A moderate restrictive fiscal policy required to conform with Germany's debt brake is taking inflation in the right direction, Finance Minister Christian Lindner said on Monday.

"The debt brake is an inflation brake," Lindner said at an event to commemorate the 15th anniversary of the constitutional limit on public deficits, which is set at 0.35% of gross domestic product.

Inflation in Europe's largest economy slackened to 2.3%helped by lower food and energy prices, final data showed on Friday. This is its lowest level since June 2021.

In the United States, expansionary public finances with high levels of new debt are driving inflation up again, Lindner said.

U.S. consumer prices increased more than expected in March, data showed last week, marking a third straight month of strong readings.

"The debt brake is a call to set clear priorities in policies," he said.

Lindner said the current government would invest 58 billion euros ($61.84 billion) this year, considerably more than the 38 billion euros spent in 2019, when interest rates and the economic environment were more favourable.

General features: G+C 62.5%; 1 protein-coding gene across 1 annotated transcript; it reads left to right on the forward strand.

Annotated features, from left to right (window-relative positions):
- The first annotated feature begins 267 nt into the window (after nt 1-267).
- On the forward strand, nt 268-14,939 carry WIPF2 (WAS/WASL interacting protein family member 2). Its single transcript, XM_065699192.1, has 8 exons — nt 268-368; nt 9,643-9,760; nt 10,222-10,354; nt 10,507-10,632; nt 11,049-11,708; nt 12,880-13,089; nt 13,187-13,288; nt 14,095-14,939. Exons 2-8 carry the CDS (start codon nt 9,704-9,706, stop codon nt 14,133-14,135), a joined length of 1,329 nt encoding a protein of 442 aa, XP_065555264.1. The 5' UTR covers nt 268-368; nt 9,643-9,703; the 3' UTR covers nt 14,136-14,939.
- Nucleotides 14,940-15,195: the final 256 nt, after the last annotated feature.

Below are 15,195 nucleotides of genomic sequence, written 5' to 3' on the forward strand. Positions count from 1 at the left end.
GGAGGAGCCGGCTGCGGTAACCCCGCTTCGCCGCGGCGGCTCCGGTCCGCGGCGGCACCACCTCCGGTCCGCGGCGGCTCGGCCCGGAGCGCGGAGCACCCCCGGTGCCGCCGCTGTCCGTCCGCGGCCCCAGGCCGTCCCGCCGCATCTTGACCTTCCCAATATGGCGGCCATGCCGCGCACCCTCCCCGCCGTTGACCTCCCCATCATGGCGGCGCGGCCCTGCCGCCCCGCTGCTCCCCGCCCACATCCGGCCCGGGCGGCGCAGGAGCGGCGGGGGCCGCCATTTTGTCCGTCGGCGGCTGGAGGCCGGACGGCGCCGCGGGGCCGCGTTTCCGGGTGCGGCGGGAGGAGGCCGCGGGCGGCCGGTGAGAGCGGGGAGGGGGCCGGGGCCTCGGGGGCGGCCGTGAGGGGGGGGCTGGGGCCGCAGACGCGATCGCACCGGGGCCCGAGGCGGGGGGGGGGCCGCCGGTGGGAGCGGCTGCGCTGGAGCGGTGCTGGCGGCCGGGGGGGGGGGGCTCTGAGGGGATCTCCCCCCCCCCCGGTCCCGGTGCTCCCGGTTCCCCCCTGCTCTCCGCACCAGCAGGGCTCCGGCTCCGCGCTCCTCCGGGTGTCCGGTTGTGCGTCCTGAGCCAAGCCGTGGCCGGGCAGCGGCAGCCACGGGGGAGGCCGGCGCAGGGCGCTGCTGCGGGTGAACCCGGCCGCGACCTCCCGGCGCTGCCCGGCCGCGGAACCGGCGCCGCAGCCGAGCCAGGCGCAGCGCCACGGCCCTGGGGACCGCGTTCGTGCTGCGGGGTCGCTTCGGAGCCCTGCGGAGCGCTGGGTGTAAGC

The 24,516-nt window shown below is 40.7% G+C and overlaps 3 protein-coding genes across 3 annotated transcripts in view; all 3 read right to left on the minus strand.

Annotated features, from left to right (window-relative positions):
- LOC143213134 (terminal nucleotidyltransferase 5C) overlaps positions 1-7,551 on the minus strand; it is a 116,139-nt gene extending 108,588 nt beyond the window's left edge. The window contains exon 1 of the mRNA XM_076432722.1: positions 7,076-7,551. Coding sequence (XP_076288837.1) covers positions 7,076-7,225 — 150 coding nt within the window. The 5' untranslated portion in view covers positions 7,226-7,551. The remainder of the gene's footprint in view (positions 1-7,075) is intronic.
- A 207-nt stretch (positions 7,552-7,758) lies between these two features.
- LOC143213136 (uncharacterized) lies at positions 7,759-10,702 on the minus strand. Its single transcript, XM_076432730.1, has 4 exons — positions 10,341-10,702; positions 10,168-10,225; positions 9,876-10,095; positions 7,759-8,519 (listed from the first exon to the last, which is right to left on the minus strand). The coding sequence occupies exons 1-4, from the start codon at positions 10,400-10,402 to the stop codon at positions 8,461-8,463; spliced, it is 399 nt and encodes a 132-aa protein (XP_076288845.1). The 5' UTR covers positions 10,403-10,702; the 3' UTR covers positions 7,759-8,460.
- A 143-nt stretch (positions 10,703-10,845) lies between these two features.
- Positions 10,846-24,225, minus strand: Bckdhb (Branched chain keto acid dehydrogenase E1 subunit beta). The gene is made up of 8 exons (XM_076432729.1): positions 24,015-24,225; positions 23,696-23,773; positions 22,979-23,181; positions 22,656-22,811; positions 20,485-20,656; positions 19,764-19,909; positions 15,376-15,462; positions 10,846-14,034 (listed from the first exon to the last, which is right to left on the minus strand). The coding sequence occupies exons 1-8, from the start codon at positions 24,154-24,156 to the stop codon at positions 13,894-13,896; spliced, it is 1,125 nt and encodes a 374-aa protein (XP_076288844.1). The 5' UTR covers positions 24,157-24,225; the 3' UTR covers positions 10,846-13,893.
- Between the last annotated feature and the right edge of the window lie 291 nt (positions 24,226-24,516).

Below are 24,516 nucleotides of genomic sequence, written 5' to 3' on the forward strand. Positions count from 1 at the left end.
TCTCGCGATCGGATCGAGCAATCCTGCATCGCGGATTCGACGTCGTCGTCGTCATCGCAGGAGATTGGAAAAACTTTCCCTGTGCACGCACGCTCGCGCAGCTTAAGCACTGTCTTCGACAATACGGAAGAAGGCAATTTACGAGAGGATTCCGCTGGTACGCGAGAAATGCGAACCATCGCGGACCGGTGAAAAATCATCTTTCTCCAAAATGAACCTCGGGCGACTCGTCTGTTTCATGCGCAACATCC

The minister said there was no need for a fundamental reform of the debt brake but some room for manoeuvre when it comes to debt repayments, what could free up additional funds of up to 12 billion euros per year.

The German government took out emergency loans totalling around 300 billion euros in response to the coronavirus pandemic and the war in Ukraine.

Lindner said there could be additional funds available for investment if debt levels returned to the 2019 pre-pandemic level before to end of this decade. ($1 = 0.9379 euros)

(Reporting by Maria Martinez and Christian Kraemer, Editing by Rachel More and Tomasz Janowski)